Abstract

Importance: Engaging and pulling up a zipper is a functional skill needed by young children.

Objective: To compare the efficacy of a standard zippering teaching vest presented with general verbal prompts to a modified zippering teaching vest presented with a related story and vocabulary among typically developing preschoolers.

Design: An experimental, two-group, pre–post design.

Setting: A local preschool.

Participants: Fifty preschoolers ages 3 yr, 6 mo to 4 yr, 11 mo were recruited.

Intervention: Eligible children received three zippering practice sessions from occupational therapy and speech-language pathology graduate students supervised by faculty; either a standard (control group) or modified (comparison group) zippering teaching vest was used.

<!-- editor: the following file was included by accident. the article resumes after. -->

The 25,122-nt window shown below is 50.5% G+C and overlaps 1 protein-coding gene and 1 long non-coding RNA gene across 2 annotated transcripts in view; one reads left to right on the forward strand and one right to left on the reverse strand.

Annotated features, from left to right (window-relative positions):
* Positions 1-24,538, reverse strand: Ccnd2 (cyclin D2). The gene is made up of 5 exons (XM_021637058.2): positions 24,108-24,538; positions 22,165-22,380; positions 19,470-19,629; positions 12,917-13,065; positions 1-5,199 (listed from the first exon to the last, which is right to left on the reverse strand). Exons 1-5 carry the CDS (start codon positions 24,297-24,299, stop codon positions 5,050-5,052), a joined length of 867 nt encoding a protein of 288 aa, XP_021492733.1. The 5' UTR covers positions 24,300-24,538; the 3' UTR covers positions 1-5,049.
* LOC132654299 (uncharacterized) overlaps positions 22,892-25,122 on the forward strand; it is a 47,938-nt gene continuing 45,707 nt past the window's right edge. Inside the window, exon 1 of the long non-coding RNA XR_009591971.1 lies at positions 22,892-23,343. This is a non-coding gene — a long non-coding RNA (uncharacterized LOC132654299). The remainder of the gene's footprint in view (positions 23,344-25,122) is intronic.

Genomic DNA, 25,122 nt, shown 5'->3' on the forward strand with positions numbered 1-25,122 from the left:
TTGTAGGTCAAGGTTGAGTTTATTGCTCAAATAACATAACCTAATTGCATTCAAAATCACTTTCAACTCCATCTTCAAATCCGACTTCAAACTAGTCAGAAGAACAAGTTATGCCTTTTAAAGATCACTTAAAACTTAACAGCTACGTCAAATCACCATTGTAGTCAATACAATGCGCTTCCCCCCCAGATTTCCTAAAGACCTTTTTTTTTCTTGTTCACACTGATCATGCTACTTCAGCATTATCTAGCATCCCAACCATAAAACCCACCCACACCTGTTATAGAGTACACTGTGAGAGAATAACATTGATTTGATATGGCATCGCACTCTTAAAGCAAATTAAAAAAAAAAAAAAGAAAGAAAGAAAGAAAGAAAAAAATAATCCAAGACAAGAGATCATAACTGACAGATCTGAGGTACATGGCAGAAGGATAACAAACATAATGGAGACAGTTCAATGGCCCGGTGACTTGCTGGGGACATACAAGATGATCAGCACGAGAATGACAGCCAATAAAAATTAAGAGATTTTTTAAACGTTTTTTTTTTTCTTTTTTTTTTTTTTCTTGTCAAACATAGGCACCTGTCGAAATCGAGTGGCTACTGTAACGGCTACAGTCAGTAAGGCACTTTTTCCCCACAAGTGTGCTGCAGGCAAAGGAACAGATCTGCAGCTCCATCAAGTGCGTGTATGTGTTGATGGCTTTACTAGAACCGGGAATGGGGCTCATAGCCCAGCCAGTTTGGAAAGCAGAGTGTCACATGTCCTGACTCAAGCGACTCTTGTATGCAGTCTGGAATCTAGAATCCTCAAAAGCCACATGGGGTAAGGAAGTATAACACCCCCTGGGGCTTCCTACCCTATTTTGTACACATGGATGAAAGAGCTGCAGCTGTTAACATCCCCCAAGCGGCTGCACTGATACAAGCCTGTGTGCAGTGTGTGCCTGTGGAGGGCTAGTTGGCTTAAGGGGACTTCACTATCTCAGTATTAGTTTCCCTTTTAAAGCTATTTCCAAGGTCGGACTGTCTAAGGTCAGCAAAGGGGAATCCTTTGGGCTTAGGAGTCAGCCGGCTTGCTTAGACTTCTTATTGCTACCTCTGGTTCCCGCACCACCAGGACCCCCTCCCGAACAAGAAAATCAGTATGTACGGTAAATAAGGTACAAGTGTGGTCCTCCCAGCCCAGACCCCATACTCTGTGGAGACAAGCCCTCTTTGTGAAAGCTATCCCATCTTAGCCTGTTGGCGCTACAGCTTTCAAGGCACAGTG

Outcomes and Measures: Individual sessions were video recorded. We coded data using a score of 2, 1, or 0, indicating degree of success through seven zippering steps. Using IBM SPSS Statistics (Version 26) for analysis, we conducted independent t tests to compare measures between the two groups.

Results: Each cohort consisted of 14 preschoolers (N = 28); 252 separate zippering trials were analyzed. Pretrial zippering ability demonstrated no initial differences. Results indicate that both groups advanced their skills with added practice; however, the comparison group performed statistically significantly better than the control group, beginning with the second set of interventions.

Conclusions and Relevance: Beginning with a second exposure to a novel instructional method, preschoolers increased their success by completing more of the seven identified steps of zippering than those receiving traditional input. This study demonstrates the ability of occupational therapy–speech-language pathology partnerships to create innovative treatments that facilitate occupationally based skill acquisition.

What This Article Adds: This article adds evidence supporting the use of a modified practice zippering vest with added visual and language cues to teach zippering skills to occupational therapy clients.

You do not currently have access to this content.